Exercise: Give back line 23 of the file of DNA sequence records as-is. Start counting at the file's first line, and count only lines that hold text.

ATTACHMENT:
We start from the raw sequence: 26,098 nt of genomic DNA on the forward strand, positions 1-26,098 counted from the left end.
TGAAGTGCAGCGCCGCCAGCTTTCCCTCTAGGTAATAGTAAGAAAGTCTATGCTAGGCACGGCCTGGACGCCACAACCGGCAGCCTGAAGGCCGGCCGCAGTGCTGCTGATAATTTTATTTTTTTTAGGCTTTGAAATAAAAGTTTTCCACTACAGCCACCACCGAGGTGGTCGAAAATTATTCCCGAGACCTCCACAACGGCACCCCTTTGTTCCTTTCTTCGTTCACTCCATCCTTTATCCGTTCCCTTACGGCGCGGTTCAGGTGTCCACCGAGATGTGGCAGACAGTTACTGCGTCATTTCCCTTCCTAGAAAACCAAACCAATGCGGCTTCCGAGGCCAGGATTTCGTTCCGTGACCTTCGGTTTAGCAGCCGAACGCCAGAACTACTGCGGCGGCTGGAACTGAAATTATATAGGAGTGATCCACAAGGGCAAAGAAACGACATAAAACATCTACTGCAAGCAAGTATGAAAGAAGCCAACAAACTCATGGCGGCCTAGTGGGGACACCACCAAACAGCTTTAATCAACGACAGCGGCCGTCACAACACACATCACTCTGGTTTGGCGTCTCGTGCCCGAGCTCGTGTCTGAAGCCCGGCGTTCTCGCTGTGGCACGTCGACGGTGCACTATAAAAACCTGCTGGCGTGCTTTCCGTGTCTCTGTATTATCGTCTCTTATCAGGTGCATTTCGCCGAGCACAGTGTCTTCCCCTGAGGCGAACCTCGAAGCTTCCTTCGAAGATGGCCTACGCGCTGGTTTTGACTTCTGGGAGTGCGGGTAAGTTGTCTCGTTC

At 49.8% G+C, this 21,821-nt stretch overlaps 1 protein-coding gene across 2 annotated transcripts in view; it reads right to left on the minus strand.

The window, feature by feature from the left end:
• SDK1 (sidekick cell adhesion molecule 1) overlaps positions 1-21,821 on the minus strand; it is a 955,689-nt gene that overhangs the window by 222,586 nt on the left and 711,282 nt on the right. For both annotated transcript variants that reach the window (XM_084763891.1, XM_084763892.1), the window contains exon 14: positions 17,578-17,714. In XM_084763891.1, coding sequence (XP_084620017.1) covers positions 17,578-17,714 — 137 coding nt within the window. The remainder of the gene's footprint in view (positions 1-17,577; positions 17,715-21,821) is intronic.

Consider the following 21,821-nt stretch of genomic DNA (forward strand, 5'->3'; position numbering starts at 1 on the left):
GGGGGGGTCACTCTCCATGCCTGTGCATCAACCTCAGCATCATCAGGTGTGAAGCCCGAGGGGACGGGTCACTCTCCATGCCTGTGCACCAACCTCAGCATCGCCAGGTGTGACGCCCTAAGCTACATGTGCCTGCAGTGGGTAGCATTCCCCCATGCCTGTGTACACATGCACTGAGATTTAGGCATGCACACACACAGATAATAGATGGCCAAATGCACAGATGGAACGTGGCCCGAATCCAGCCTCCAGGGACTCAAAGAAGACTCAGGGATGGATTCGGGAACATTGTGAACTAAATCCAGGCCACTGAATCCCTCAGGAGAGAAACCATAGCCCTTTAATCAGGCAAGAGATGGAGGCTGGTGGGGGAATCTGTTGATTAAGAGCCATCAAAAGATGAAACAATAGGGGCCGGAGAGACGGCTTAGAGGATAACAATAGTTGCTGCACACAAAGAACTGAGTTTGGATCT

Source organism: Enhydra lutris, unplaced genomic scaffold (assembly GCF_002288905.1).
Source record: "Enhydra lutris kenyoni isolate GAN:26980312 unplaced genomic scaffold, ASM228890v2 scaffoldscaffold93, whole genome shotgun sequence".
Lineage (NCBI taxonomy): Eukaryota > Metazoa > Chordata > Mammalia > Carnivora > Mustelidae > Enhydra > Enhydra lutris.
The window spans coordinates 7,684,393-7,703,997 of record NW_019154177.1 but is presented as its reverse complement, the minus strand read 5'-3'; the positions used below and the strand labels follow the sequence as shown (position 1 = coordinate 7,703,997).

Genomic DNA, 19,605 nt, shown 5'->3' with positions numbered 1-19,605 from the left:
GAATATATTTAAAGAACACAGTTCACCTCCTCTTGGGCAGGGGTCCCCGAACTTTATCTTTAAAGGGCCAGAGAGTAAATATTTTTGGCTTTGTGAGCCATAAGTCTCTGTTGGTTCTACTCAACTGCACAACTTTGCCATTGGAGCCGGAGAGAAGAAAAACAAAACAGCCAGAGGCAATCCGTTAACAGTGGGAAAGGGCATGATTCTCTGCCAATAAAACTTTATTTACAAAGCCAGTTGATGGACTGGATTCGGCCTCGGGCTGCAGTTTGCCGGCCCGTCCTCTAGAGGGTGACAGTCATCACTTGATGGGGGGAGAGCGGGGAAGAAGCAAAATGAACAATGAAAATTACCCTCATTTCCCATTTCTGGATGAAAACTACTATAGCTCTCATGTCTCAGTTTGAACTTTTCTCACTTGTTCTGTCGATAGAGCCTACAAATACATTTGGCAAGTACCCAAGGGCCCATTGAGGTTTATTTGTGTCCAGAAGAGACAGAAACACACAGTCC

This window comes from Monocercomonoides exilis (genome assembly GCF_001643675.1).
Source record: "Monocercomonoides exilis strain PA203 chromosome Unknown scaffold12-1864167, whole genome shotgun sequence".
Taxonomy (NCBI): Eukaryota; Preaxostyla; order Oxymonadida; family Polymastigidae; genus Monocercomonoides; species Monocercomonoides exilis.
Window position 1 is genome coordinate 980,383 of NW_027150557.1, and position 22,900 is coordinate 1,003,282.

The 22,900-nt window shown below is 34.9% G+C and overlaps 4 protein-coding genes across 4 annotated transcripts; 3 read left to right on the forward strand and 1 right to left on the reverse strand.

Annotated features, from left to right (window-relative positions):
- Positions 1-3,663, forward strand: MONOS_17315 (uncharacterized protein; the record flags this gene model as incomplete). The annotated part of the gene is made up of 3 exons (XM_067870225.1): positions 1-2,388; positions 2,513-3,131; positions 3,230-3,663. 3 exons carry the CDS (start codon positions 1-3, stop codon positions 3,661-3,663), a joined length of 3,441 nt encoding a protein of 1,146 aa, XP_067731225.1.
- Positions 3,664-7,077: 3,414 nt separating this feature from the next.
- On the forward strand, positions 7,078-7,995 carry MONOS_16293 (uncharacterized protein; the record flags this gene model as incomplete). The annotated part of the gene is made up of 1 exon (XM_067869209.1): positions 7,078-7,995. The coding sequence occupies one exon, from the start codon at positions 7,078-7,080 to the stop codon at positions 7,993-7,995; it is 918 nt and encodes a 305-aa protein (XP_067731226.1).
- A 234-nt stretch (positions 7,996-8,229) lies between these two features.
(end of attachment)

- A 234-nt stretch (positions 7,996-8,229) lies between these two features.